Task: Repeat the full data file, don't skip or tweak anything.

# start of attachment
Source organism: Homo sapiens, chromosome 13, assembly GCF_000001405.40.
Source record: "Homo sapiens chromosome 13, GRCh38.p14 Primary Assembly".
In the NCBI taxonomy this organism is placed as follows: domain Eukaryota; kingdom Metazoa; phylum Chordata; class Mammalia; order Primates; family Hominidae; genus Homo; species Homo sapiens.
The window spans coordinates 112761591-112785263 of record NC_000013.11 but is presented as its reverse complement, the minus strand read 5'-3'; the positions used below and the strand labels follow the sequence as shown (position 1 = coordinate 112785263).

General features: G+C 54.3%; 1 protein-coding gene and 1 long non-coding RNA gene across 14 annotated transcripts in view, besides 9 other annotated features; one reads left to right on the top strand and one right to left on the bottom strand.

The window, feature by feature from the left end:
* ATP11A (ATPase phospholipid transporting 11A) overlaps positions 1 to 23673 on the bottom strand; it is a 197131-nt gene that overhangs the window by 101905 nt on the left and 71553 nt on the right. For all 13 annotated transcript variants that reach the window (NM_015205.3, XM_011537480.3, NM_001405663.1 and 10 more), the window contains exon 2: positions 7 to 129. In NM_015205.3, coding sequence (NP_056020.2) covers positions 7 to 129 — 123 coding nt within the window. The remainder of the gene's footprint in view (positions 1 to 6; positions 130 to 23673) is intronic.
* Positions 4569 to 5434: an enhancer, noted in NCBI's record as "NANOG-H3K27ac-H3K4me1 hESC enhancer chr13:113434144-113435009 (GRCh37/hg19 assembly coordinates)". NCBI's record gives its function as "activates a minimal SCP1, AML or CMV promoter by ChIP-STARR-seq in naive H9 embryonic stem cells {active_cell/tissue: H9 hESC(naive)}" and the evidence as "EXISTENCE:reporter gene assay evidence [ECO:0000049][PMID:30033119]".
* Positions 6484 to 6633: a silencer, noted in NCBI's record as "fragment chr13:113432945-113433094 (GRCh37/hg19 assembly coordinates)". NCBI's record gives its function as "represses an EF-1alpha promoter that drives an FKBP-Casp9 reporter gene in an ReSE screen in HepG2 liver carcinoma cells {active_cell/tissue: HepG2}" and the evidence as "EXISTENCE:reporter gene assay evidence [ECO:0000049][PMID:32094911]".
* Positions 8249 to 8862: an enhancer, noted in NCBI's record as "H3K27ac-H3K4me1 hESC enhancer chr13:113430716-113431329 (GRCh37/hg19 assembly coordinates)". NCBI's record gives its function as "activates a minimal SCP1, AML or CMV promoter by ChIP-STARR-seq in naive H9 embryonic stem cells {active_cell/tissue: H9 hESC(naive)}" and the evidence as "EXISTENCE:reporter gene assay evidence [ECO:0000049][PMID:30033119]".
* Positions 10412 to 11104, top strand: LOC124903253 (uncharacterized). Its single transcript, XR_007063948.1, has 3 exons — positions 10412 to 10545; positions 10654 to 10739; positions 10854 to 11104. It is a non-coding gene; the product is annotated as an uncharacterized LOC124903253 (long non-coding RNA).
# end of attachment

Source organism: Homo sapiens, chromosome 13, assembly GCF_000001405.40.
Source record: "Homo sapiens chromosome 13, GRCh38.p14 Primary Assembly".
In the NCBI taxonomy this organism is placed as follows: domain Eukaryota; kingdom Metazoa; phylum Chordata; class Mammalia; order Primates; family Hominidae; genus Homo; species Homo sapiens.
The window spans coordinates 112761591-112785263 of record NC_000013.11 but is presented as its reverse complement, the minus strand read 5'-3'; the positions used below and the strand labels follow the sequence as shown (position 1 = coordinate 112785263).

General features: G+C 54.3%; 1 protein-coding gene and 1 long non-coding RNA gene across 14 annotated transcripts in view, besides 9 other annotated features; one reads left to right on the top strand and one right to left on the bottom strand.

The window, feature by feature from the left end:
* ATP11A (ATPase phospholipid transporting 11A) overlaps positions 1 to 23673 on the bottom strand; it is a 197131-nt gene that overhangs the window by 101905 nt on the left and 71553 nt on the right. For all 13 annotated transcript variants that reach the window (NM_015205.3, XM_011537480.3, NM_001405663.1 and 10 more), the window contains exon 2: positions 7 to 129. In NM_015205.3, coding sequence (NP_056020.2) covers positions 7 to 129 — 123 coding nt within the window. The remainder of the gene's footprint in view (positions 1 to 6; positions 130 to 23673) is intronic.
* Positions 4569 to 5434: an enhancer, noted in NCBI's record as "NANOG-H3K27ac-H3K4me1 hESC enhancer chr13:113434144-113435009 (GRCh37/hg19 assembly coordinates)". NCBI's record gives its function as "activates a minimal SCP1, AML or CMV promoter by ChIP-STARR-seq in naive H9 embryonic stem cells {active_cell/tissue: H9 hESC(naive)}" and the evidence as "EXISTENCE:reporter gene assay evidence [ECO:0000049][PMID:30033119]".
* Positions 6484 to 6633: a silencer, noted in NCBI's record as "fragment chr13:113432945-113433094 (GRCh37/hg19 assembly coordinates)". NCBI's record gives its function as "represses an EF-1alpha promoter that drives an FKBP-Casp9 reporter gene in an ReSE screen in HepG2 liver carcinoma cells {active_cell/tissue: HepG2}" and the evidence as "EXISTENCE:reporter gene assay evidence [ECO:0000049][PMID:32094911]".
* Positions 8249 to 8862: an enhancer, noted in NCBI's record as "H3K27ac-H3K4me1 hESC enhancer chr13:113430716-113431329 (GRCh37/hg19 assembly coordinates)". NCBI's record gives its function as "activates a minimal SCP1, AML or CMV promoter by ChIP-STARR-seq in naive H9 embryonic stem cells {active_cell/tissue: H9 hESC(naive)}" and the evidence as "EXISTENCE:reporter gene assay evidence [ECO:0000049][PMID:30033119]".
* Positions 10412 to 11104, top strand: LOC124903253 (uncharacterized). Its single transcript, XR_007063948.1, has 3 exons — positions 10412 to 10545; positions 10654 to 10739; positions 10854 to 11104. It is a non-coding gene; the product is annotated as an uncharacterized LOC124903253 (long non-coding RNA).